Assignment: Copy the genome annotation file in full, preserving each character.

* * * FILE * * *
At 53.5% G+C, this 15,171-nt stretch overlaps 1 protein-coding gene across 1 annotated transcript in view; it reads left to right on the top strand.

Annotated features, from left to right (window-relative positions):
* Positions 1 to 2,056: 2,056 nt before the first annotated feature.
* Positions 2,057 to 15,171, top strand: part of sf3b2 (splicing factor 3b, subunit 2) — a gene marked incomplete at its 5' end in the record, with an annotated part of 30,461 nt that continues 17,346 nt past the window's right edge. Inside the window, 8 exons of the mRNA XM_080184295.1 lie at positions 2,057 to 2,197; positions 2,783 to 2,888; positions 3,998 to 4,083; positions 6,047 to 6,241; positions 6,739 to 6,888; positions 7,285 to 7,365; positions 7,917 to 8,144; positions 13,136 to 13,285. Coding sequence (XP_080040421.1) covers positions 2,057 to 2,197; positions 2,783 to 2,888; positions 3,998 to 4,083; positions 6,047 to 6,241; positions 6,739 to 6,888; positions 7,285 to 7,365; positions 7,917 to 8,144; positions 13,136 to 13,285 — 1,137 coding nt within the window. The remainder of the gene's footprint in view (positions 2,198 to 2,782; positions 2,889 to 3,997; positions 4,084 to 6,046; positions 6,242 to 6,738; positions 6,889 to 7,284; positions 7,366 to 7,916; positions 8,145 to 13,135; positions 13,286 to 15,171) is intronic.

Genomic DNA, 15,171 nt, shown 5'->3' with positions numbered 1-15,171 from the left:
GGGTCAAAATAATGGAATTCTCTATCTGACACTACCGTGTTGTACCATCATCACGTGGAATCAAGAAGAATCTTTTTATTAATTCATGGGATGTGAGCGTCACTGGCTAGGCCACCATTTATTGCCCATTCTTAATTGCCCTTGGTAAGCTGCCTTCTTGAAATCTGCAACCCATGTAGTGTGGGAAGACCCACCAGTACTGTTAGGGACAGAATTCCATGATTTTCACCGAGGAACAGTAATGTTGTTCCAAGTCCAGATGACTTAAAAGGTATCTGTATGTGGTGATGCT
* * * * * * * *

At 53.5% G+C, this 15,171-nt stretch overlaps 1 protein-coding gene across 1 annotated transcript in view; it reads left to right on the top strand.

Annotated features, from left to right (window-relative positions):
* Positions 1 to 2,056: 2,056 nt before the first annotated feature.
* Positions 2,057 to 15,171, top strand: part of sf3b2 (splicing factor 3b, subunit 2) — a gene marked incomplete at its 5' end in the record, with an annotated part of 30,461 nt that continues 17,346 nt past the window's right edge. Inside the window, 8 exons of the mRNA XM_080184295.1 lie at positions 2,057 to 2,197; positions 2,783 to 2,888; positions 3,998 to 4,083; positions 6,047 to 6,241; positions 6,739 to 6,888; positions 7,285 to 7,365; positions 7,917 to 8,144; positions 13,136 to 13,285. Coding sequence (XP_080040421.1) covers positions 2,057 to 2,197; positions 2,783 to 2,888; positions 3,998 to 4,083; positions 6,047 to 6,241; positions 6,739 to 6,888; positions 7,285 to 7,365; positions 7,917 to 8,144; positions 13,136 to 13,285 — 1,137 coding nt within the window. The remainder of the gene's footprint in view (positions 2,198 to 2,782; positions 2,889 to 3,997; positions 4,084 to 6,046; positions 6,242 to 6,738; positions 6,889 to 7,284; positions 7,366 to 7,916; positions 8,145 to 13,135; positions 13,286 to 15,171) is intronic.

Genomic DNA, 15,171 nt, shown 5'->3' with positions numbered 1-15,171 from the left:
GGGTCAAAATAATGGAATTCTCTATCTGACACTACCGTGTTGTACCATCATCACGTGGAATCAAGAAGAATCTTTTTATTAATTCATGGGATGTGAGCGTCACTGGCTAGGCCACCATTTATTGCCCATTCTTAATTGCCCTTGGTAAGCTGCCTTCTTGAAATCTGCAACCCATGTAGTGTGGGAAGACCCACCAGTACTGTTAGGGACAGAATTCCATGATTTTCACCGAGGAACAGTAATGTTGTTCCAAGTCCAGATGACTTAAAAGGTATCTGTATGTGGTGATGCT